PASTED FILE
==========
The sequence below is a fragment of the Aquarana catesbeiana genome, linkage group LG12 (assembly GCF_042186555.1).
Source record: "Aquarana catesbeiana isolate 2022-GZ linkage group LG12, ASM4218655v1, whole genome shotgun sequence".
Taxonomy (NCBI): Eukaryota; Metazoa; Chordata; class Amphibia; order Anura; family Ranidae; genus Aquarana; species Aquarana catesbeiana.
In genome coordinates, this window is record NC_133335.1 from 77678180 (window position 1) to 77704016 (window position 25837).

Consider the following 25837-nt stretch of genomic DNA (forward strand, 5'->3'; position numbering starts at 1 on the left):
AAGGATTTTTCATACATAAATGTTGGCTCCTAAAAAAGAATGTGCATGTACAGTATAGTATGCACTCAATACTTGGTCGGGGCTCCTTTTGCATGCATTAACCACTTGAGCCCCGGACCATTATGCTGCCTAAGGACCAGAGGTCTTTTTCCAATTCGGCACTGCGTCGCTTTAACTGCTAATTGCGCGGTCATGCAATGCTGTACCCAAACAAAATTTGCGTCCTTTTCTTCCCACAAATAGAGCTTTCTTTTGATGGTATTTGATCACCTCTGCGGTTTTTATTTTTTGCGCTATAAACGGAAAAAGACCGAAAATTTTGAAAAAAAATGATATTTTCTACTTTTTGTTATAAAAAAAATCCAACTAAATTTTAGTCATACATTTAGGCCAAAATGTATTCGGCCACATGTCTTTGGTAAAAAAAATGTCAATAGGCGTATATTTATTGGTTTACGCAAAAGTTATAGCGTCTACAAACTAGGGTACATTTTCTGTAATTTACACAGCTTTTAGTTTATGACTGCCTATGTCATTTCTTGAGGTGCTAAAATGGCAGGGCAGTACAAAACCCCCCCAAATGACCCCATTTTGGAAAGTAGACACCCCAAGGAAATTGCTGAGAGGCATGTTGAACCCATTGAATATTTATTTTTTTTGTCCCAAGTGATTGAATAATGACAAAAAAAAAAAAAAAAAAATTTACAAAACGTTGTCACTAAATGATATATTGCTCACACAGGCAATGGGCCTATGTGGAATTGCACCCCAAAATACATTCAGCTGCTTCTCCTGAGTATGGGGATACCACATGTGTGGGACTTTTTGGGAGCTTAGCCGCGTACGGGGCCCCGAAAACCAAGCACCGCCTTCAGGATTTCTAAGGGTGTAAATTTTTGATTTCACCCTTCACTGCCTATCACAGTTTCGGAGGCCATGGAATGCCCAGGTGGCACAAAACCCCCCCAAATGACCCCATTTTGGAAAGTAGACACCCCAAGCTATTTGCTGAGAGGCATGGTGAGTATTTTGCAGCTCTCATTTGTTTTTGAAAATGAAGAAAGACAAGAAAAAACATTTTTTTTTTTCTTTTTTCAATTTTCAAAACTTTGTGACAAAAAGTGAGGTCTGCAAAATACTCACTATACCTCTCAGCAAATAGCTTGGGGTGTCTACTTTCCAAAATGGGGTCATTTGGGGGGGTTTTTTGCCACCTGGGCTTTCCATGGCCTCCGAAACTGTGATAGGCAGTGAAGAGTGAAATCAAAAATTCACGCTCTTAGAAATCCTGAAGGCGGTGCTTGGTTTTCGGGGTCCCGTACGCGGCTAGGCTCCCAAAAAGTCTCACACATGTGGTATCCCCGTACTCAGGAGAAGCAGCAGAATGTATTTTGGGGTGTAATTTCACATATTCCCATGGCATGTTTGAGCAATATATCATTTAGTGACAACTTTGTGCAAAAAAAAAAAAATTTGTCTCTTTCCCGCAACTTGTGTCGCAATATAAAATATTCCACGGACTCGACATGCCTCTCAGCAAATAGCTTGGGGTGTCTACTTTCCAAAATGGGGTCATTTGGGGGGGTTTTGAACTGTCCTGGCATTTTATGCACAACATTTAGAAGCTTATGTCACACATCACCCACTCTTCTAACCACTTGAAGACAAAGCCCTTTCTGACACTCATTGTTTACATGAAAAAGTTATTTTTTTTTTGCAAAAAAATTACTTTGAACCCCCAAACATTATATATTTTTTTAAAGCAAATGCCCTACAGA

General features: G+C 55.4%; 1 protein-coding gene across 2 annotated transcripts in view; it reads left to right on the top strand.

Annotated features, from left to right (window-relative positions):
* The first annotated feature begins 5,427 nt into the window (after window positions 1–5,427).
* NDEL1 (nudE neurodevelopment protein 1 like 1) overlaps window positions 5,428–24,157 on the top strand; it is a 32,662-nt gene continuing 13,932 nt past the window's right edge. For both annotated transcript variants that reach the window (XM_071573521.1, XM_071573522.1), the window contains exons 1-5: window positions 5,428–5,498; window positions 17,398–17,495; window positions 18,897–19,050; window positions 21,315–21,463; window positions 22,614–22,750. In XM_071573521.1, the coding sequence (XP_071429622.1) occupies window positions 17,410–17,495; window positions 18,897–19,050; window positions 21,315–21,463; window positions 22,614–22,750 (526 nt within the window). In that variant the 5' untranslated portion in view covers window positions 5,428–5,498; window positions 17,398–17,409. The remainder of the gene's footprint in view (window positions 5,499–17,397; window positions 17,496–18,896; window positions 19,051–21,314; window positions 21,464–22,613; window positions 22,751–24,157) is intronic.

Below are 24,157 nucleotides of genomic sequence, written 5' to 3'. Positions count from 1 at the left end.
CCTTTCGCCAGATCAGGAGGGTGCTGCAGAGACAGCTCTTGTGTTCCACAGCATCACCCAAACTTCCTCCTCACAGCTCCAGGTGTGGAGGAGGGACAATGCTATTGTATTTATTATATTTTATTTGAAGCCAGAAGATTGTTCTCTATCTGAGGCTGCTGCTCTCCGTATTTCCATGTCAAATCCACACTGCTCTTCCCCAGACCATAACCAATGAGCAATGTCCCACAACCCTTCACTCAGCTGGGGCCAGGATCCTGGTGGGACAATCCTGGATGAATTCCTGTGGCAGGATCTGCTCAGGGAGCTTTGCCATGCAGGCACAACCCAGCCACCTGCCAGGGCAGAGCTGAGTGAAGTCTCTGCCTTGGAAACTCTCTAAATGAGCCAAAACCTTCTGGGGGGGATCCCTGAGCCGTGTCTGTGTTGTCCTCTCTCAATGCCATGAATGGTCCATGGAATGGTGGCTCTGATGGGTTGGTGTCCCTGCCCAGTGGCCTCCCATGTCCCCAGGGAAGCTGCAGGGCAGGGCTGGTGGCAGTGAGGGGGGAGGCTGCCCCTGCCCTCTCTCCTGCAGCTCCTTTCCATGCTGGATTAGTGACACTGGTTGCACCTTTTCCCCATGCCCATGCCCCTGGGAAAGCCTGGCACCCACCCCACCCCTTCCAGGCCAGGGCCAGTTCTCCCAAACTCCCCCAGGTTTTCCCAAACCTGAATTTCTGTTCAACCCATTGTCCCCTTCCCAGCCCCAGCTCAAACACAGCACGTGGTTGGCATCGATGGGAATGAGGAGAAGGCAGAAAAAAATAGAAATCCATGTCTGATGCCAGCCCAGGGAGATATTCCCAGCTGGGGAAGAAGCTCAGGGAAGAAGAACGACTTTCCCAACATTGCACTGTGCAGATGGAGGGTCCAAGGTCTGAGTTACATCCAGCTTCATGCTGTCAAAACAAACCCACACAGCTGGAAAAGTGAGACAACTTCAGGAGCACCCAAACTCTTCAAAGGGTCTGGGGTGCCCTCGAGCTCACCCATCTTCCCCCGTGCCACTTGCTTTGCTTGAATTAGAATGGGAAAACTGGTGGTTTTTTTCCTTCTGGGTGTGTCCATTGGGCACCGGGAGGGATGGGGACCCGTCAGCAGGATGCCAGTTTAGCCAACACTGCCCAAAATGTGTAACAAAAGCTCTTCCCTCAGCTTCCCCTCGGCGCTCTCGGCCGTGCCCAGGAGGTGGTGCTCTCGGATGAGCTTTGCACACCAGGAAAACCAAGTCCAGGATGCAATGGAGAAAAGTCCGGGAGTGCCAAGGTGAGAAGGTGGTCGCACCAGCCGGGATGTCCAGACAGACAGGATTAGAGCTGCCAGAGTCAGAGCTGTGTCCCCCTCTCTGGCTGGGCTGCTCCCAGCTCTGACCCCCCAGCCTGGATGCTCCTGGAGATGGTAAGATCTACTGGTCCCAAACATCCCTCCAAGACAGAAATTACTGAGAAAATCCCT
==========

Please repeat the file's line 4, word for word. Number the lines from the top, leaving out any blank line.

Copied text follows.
In genome coordinates, this window is record NC_133335.1 from 77678180 (window position 1) to 77704016 (window position 25837).